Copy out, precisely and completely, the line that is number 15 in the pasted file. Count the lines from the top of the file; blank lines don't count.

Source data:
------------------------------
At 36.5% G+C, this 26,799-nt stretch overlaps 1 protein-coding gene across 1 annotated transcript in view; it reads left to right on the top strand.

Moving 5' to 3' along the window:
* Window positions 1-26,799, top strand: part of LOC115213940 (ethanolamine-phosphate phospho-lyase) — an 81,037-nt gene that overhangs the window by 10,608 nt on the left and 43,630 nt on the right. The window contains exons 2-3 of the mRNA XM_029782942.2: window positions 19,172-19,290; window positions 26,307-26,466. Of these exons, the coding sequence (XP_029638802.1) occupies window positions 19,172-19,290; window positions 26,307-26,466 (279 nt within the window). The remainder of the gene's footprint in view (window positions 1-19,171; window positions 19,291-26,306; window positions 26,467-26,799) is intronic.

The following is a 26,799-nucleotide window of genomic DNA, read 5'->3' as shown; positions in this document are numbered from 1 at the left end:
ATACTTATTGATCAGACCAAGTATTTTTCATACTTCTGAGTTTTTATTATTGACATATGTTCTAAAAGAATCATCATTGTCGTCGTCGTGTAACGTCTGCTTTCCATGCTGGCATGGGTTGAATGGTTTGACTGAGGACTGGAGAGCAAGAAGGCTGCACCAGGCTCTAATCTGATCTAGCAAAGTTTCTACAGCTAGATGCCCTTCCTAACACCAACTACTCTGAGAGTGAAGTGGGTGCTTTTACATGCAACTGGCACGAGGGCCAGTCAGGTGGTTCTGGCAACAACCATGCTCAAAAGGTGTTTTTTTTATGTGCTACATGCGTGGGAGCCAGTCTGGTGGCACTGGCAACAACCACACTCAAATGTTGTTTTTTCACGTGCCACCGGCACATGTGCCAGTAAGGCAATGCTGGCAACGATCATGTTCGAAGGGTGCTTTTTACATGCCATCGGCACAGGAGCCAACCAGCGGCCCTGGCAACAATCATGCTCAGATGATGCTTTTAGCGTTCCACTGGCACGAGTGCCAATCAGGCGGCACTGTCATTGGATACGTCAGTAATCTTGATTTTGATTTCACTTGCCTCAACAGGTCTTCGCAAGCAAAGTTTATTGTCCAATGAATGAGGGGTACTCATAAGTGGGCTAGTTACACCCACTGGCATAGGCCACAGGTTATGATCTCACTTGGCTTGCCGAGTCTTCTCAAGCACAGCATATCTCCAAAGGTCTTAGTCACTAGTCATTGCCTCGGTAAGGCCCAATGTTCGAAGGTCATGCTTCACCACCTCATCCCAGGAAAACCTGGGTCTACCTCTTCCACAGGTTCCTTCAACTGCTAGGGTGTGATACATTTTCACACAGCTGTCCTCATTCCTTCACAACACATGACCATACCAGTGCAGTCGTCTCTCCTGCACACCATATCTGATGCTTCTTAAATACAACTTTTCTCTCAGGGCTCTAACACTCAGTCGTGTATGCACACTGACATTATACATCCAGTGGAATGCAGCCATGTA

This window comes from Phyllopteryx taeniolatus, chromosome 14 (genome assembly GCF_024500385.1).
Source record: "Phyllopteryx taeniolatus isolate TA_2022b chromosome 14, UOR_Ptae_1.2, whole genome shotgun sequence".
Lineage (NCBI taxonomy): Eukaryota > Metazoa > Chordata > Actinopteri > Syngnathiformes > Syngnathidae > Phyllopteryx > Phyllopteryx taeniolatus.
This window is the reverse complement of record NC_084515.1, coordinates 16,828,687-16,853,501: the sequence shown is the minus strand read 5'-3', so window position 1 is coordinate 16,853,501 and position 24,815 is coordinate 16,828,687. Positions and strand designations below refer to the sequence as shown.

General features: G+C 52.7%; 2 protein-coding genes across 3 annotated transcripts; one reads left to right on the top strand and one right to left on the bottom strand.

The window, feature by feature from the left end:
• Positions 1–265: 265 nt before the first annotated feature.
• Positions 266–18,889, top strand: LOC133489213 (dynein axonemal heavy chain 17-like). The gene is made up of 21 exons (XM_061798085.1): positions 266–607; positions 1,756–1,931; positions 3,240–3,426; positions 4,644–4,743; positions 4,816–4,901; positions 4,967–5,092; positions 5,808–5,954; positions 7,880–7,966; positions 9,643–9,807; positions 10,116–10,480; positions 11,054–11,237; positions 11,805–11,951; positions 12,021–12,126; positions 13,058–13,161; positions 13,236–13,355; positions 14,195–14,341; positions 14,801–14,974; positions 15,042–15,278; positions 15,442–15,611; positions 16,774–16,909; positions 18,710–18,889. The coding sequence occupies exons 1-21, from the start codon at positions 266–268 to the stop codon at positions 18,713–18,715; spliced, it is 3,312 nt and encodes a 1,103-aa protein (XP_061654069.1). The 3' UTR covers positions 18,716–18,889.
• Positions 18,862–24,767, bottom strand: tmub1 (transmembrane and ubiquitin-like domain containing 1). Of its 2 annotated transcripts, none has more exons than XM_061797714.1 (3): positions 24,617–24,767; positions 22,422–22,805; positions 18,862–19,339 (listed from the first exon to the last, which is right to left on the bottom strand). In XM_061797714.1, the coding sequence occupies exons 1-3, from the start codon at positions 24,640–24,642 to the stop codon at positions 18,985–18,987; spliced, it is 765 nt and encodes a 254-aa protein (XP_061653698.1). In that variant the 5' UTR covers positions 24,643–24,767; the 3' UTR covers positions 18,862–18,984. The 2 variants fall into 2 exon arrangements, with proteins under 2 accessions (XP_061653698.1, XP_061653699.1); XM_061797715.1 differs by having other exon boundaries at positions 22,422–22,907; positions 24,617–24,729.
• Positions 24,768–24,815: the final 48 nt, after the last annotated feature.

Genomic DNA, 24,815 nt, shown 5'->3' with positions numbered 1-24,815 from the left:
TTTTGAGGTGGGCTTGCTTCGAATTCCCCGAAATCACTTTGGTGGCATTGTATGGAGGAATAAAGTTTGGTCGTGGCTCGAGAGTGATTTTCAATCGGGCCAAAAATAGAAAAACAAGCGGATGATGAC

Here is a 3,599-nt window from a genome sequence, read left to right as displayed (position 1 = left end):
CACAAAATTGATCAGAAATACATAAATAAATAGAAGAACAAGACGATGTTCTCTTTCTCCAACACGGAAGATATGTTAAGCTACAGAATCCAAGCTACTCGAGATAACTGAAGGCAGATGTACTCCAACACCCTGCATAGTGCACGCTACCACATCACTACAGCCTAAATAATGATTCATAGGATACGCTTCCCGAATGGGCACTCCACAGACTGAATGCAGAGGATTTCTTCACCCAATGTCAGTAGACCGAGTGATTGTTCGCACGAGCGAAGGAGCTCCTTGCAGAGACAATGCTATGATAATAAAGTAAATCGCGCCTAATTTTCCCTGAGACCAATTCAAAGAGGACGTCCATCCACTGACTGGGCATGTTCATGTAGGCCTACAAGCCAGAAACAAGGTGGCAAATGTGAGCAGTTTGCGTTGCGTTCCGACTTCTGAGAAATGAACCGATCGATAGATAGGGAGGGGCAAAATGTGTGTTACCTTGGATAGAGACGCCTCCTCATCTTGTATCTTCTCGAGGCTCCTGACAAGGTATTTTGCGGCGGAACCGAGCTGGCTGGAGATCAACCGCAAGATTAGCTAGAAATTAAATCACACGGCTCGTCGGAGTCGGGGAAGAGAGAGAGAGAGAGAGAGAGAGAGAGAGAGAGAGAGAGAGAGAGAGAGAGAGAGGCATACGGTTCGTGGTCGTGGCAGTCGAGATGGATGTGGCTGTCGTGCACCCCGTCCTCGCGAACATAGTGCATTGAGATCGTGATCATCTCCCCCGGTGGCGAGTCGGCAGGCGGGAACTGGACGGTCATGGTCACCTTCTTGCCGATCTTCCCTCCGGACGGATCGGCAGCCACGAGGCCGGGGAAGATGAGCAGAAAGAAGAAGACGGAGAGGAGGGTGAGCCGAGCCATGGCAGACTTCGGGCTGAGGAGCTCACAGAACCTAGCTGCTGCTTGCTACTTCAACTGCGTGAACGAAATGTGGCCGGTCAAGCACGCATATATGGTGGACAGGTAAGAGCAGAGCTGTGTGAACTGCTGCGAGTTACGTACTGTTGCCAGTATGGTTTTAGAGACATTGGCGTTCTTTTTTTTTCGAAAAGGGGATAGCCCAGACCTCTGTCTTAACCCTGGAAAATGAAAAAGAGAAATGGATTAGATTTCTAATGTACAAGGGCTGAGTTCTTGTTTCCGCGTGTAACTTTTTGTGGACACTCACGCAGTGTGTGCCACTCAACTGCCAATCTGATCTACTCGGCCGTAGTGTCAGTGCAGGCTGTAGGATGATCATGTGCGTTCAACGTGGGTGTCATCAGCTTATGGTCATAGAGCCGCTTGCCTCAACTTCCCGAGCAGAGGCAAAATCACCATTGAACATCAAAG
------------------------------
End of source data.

• Positions 24,768–24,815: the final 48 nt, after the last annotated feature.